While much of rap’s revolutionary vigour has been effaced and sterilised by frivolous, materialistic drivel in recent years, the spirit of visionaries like Chuck D and KRS-ONE still resonates in subterranean circles, in the hearts and minds of artists who endeavour to preserve and advance rap’s ideological focus. While affiliate K-OS has captured the imaginations of heads across North America with his piquant potpourri of funk, calypso, rock and rap, all injected with highly relevant diatribe, the artistic collective known as The Pangea Project has lingered in the shadows, seemingly languishing in anonymity while completing this, their debut collaborative effort. While their fusion of warm, organic, rootsy production and profound, poetic lyricism shouldn’t surprise Toronto locals familiar with their individual artistic efforts, it is my sincere hope that this effort reaches audiences as expansive and diverse as K-OS’.
While there is nothing particularly innovative or sonically adventurous on offer with this platter, the sheer lucidity and insight on display make up for any shortage in musical experimentation. Atop ethereal synths and harps (as provided by eternally slept-on Bookworm of the Oddities), Kamau, Change, Equinox and Natural paint vivid pastiches of Toronto as a bustling, merciless metropolitan jungle on “City Of Angles,” delving into the grim realities that remain shrouded away from the bright lights of the city. “Caught in the Act” presents a refreshing take on the ladies’ track, a fiery denunciation of chickenheads and gold-diggers that prompts self-reflection and introspection as opposed to mindless rump-shaking. “The World’s Greatest Entertainer” explores the concept of television as propagandistic instrument, a tool harnessed to desensitize the masses, one that has overwhelmed our faculties of thought and cast us into complacency. Far from being half-baked conspiracy theories, the vehemently anti-dogmatic “Voodoo Doll,” “Think Twice” and “Labyrinth” all resonate with a fierce intelligence that stands resolutely against the redundancy that plagues many of their contemporaries.
It is shame, therefore, that the Pangea Project tend to become victim of their lofty artistic ideals – the ceaseless commentary can become a little drab, a little too stoic and solemn to be wholly engaging. While K-OS adorns his heady messages with tasty musical accoutrements and a willingness to experiment with various textures and dynamics, the monotonous, verbose delivery of these four emcees can prove to be rather trying after extended listens. It is frustrating that there are moments on the disc where their poetic profundity is defeated by monochromatic vocal execution – while each artist is an outstanding talent in his own right, their styles are so similar and uniform that they become virtually indistinguishable on several tracks. This lack of personality serves to stifle and dilute their potent, highly relevant content, something that could have been avoided if they placed as much of an emphasis on their music as they do their ideology.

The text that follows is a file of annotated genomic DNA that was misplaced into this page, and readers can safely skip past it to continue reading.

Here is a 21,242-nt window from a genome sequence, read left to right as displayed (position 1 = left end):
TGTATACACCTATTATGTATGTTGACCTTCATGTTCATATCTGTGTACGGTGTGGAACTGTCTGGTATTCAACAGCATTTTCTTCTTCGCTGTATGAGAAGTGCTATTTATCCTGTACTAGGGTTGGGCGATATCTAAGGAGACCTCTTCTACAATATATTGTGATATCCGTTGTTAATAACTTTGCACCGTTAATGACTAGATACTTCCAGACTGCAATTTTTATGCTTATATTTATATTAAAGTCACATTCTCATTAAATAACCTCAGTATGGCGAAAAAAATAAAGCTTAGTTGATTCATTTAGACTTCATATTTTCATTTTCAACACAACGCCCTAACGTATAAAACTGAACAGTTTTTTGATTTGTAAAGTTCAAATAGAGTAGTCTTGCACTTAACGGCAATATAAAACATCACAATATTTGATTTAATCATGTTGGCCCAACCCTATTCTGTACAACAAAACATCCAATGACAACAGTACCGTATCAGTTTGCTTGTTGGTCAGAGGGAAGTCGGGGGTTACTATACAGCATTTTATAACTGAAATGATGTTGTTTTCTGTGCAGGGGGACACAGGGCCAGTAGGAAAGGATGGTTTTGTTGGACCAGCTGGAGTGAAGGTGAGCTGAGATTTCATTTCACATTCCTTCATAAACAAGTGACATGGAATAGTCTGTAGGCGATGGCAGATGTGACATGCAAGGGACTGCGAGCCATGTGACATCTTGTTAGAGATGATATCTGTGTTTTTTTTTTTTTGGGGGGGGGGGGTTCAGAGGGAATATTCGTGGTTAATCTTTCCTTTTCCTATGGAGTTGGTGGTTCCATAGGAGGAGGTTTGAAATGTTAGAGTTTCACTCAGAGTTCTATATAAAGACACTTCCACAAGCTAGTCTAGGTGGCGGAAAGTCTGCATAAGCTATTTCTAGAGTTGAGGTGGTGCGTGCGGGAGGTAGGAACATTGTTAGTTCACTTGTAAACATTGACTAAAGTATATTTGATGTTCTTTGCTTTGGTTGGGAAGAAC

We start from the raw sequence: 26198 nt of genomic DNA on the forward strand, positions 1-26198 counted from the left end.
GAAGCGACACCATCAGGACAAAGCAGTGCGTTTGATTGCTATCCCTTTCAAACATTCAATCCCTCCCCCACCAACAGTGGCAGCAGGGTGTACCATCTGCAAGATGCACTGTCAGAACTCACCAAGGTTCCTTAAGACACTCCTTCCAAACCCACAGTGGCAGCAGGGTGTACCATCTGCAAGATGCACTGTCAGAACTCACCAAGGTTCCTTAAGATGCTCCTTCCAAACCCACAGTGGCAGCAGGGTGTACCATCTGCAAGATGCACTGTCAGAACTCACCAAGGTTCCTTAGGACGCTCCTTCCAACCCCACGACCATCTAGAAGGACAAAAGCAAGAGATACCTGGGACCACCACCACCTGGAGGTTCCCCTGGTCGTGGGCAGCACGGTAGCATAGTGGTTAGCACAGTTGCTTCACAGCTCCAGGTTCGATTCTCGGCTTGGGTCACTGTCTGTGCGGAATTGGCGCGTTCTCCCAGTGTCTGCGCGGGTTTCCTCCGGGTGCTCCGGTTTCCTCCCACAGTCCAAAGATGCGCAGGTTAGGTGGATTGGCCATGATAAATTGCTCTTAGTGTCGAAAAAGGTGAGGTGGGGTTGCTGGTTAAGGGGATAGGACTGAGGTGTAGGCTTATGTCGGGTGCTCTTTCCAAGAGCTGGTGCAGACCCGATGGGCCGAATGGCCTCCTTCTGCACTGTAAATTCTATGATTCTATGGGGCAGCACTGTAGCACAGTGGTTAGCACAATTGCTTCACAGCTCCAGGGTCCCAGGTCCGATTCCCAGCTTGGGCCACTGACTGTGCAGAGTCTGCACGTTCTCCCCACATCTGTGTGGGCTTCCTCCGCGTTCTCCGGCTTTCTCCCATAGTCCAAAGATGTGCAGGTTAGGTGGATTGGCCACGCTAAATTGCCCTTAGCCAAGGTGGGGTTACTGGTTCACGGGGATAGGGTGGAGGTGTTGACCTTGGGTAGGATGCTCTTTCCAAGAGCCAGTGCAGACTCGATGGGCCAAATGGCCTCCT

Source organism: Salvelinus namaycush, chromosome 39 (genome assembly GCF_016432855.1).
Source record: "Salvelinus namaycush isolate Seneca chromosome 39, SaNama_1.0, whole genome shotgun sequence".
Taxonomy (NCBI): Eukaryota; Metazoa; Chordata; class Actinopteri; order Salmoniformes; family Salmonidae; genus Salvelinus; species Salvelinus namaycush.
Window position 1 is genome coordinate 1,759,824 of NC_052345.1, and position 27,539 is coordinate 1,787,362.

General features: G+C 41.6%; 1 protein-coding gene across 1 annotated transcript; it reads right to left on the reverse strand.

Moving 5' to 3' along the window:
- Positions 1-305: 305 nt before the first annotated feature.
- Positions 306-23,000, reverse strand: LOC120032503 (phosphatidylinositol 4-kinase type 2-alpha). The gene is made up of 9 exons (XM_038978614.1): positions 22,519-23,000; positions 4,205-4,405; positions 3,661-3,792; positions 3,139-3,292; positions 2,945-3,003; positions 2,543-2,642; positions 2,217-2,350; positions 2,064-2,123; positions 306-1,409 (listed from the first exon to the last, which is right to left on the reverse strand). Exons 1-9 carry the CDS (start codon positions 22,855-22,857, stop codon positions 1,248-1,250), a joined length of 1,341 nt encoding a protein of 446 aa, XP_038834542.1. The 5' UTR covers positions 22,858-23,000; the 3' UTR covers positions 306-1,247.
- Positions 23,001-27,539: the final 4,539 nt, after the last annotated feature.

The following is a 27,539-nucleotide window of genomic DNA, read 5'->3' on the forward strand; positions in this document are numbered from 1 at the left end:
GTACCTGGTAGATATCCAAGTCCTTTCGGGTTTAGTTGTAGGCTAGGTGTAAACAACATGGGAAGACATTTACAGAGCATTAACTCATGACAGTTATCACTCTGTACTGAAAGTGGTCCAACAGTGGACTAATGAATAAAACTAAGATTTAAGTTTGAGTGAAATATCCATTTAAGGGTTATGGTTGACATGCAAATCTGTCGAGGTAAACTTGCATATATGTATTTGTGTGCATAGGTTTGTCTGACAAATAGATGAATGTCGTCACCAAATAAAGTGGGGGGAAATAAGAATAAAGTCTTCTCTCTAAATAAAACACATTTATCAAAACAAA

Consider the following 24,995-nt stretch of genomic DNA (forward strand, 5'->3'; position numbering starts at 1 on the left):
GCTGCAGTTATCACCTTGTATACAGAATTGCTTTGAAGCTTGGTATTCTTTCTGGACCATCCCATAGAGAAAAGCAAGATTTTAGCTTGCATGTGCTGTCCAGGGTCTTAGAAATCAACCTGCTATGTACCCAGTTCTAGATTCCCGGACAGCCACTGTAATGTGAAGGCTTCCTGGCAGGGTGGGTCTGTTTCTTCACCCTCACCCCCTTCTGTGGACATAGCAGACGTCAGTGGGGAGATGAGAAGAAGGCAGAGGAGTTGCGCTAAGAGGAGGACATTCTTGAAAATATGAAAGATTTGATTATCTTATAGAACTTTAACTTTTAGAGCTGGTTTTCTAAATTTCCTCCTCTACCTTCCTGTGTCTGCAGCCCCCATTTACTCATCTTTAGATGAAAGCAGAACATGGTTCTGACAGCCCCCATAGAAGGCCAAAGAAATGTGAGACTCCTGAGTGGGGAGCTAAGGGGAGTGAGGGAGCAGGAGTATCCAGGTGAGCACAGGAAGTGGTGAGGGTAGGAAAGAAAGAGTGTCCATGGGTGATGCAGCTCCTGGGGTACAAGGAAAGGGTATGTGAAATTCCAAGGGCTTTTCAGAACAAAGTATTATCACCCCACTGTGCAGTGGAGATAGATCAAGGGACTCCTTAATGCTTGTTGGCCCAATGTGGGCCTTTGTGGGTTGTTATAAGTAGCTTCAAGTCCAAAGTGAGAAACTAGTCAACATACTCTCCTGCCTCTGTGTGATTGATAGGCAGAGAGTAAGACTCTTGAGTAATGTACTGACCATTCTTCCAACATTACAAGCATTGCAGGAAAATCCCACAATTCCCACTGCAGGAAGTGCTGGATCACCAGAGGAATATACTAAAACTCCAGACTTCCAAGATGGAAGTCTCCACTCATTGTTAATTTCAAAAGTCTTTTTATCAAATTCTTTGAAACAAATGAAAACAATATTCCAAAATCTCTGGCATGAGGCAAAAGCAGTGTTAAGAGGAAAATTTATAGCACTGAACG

This is, of course, not to say that you should even begin to consider overlooking this disc. Every verse on this record radiates and gleams with conviction, ingenuity and assured intelligence, all delivered with a relatable humility and honesty that steers far away from the preachy, patronising condescension of some of their peers. Bookworm’s contributions to this effort are nothing short of breathtaking, exuding a soulful charm that meshes seamlessly with the approachable, sincere feel of the record. If you’re looking for a cerebral listen that doesn’t engage in holier-than-thou posturing, you really need to hear this album.